Considering Mulder still has two years left on his contract, it might be overly naive to suggest Clemens could have netted Ash two prime "A" prospects from the Yankees. But in today's market it seems straightforward: one prospect, one young major-leaguer with unfulfilled potential, and one guy who seems destined to be a back-up player.

So let's try to retroactively negotiate a deal for Ash. I'll try not to be too outrageous. After all, it's not like the Yanks were going to trade Derek Jeter or Mariano Rivera. But they did have some good cheap talent, and the Jays were offering the best available starter in baseball.

We'll keep Homer Bush, who, despite being a starter for the hapless Jays, pretty much fills the back-up bill. What can I say? The Jays needed a 2B.

I think Ramiro Mendoza would have been a good choice for the "unfulfilled" potential guy. After a lot of hype, he finally had a good year in '98, tossing 130 innings with an ERA around 3.50, but he was still splitting duties in both the rotation and the 'pen. Given his age and minor league track record there was evidence to suggest he had the makings of a solid starter for a team that was willing to show some patience. Think Miguel Batista… or at least Miguel Batista before he came to Toronto.

For our prospect, remember when I said the Jays needed a new 2B? Well, after suffering through another year of Ed Sprague at the hot corner, they really, really needed a new 3B. The most obvious candidate to complete the deal would be 3B prospect Mike Lowell, but that would have required Ash to be quicker on the draw: the Yankees had already traded him to the Marlins two weeks before they completed the Clemens deal. Still, it's hard not to get sucked in by the tought: imagine waking up today, Blue Jay fans, knowing Lowell was only just hitting free agency and the past two seasons of Eric Hinske were all just some horrible nightmare.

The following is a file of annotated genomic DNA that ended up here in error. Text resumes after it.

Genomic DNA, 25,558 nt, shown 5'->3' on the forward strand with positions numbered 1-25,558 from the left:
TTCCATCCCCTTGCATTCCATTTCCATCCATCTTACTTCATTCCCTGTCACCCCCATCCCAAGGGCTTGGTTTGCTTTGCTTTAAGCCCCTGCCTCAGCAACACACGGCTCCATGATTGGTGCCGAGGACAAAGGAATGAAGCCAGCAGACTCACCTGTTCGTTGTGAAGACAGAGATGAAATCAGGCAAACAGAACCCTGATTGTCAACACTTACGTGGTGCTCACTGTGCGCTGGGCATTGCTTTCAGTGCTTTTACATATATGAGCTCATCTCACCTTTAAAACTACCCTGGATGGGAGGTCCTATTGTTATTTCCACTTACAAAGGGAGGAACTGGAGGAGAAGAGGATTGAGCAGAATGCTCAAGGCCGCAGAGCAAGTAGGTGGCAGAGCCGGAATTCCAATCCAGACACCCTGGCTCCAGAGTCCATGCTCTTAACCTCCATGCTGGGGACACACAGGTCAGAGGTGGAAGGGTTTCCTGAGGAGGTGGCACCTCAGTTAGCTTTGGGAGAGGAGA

Of course back in '99, assuming you were really set on getting an MLB-ready prospect, you probably wouldn't lose too much sleep over losing Lowell if it meant nabbing Ricky Ledee instead. Both 24 at the time, Ledee's minor league numbers were even more impressive than Lowell's. But whether because his subsequent development was stunted by having shared time with Chad Curtis (unlikely) or merely another case point in the limits of prospect forecasting (more likely), seven years later Ledee has yet to fulfill his considerable potential. Luckily, with Shannon Stewart, Jose Cruz, and Green, the Jays' outfield situation looked solid going into 1999. Instead, maybe they would have dug a little deeper in the Yankees system.

Daric Barton has been compared to Albert Pujols and Carlos Delgado, and if the Yankees had a Barton back in '99, it was a 20-year-old 1B down in single-A named Nick Johnson. Here's how the two performed as 19-year-olds in low-A:

Johnson .273/.448./.441 (.312 GPA), 33.9 XBH%, 1:1.3 BB/K
Barton .313/.445/.511 (.328 GPA), 36.7 XBH%, 1:0.6 BB/K

(Note: My OBP figures for Johnson are estimates based on BB alone, since I couldn't find HBP and Sac numbers.)

While I don't have any information about how the Midwest League in '04 compares to the Sally League in '97 (the former was definitely a tough place for hitters), I'll concede Barton a considerable advantage. But Johnson is still looking pretty damn good.

And next year he took a really big step forward next year in the Florida State League:

Johnson .317/.541/.538 (.366 GPA), 33.3 XBH%, 1:1.1 BB/K

That's not a typo. While the tale of Jeremy Giambi is certainly caution against getting too excited a players' ability to sustain a superhuman OBP unless they also slug like Barry Bonds, there's no doubt Johnson was a fine young hitter. Baseball America agreed and would name him the Yanks' top prospect going into '99.

So, imagine:

The Jays trade Roger Clemens for Homer Bush, Ramiro Mendoza, and Nick Johnson. Bush has a decent year as the Jays #9 hitter, Mendoza gets an extended tryout in the rotation, and Johnson joins Vernon Wells in AA Knoxville.